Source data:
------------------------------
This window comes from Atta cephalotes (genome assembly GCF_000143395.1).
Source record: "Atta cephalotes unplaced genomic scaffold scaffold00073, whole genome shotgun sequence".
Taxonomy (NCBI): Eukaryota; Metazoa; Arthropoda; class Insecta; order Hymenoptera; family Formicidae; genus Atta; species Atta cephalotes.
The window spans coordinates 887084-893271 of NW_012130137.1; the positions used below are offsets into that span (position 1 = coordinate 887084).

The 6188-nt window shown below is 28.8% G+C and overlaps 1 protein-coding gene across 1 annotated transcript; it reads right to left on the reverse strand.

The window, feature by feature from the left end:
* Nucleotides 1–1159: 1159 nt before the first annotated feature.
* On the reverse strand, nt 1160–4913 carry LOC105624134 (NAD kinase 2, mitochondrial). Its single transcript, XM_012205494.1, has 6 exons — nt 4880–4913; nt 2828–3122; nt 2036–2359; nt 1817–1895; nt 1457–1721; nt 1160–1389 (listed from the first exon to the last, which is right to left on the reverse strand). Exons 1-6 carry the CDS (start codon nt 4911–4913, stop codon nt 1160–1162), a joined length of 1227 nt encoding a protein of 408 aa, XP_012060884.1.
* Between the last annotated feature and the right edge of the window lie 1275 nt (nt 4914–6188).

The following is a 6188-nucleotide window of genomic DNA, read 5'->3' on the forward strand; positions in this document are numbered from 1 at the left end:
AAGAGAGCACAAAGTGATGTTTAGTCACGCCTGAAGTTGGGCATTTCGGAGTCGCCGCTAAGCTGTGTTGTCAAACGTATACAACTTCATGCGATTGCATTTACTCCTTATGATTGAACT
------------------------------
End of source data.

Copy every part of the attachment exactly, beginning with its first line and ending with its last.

This window comes from Atta cephalotes (genome assembly GCF_000143395.1).
Source record: "Atta cephalotes unplaced genomic scaffold scaffold00073, whole genome shotgun sequence".
Taxonomy (NCBI): Eukaryota; Metazoa; Arthropoda; class Insecta; order Hymenoptera; family Formicidae; genus Atta; species Atta cephalotes.
The window spans coordinates 887084-893271 of NW_012130137.1; the positions used below are offsets into that span (position 1 = coordinate 887084).

The 6188-nt window shown below is 28.8% G+C and overlaps 1 protein-coding gene across 1 annotated transcript; it reads right to left on the reverse strand.

The window, feature by feature from the left end:
* Nucleotides 1–1159: 1159 nt before the first annotated feature.
* On the reverse strand, nt 1160–4913 carry LOC105624134 (NAD kinase 2, mitochondrial). Its single transcript, XM_012205494.1, has 6 exons — nt 4880–4913; nt 2828–3122; nt 2036–2359; nt 1817–1895; nt 1457–1721; nt 1160–1389 (listed from the first exon to the last, which is right to left on the reverse strand). Exons 1-6 carry the CDS (start codon nt 4911–4913, stop codon nt 1160–1162), a joined length of 1227 nt encoding a protein of 408 aa, XP_012060884.1.
* Between the last annotated feature and the right edge of the window lie 1275 nt (nt 4914–6188).

The following is a 6188-nucleotide window of genomic DNA, read 5'->3' on the forward strand; positions in this document are numbered from 1 at the left end:
AAGAGAGCACAAAGTGATGTTTAGTCACGCCTGAAGTTGGGCATTTCGGAGTCGCCGCTAAGCTGTGTTGTCAAACGTATACAACTTCATGCGATTGCATTTACTCCTTATGATTGAACT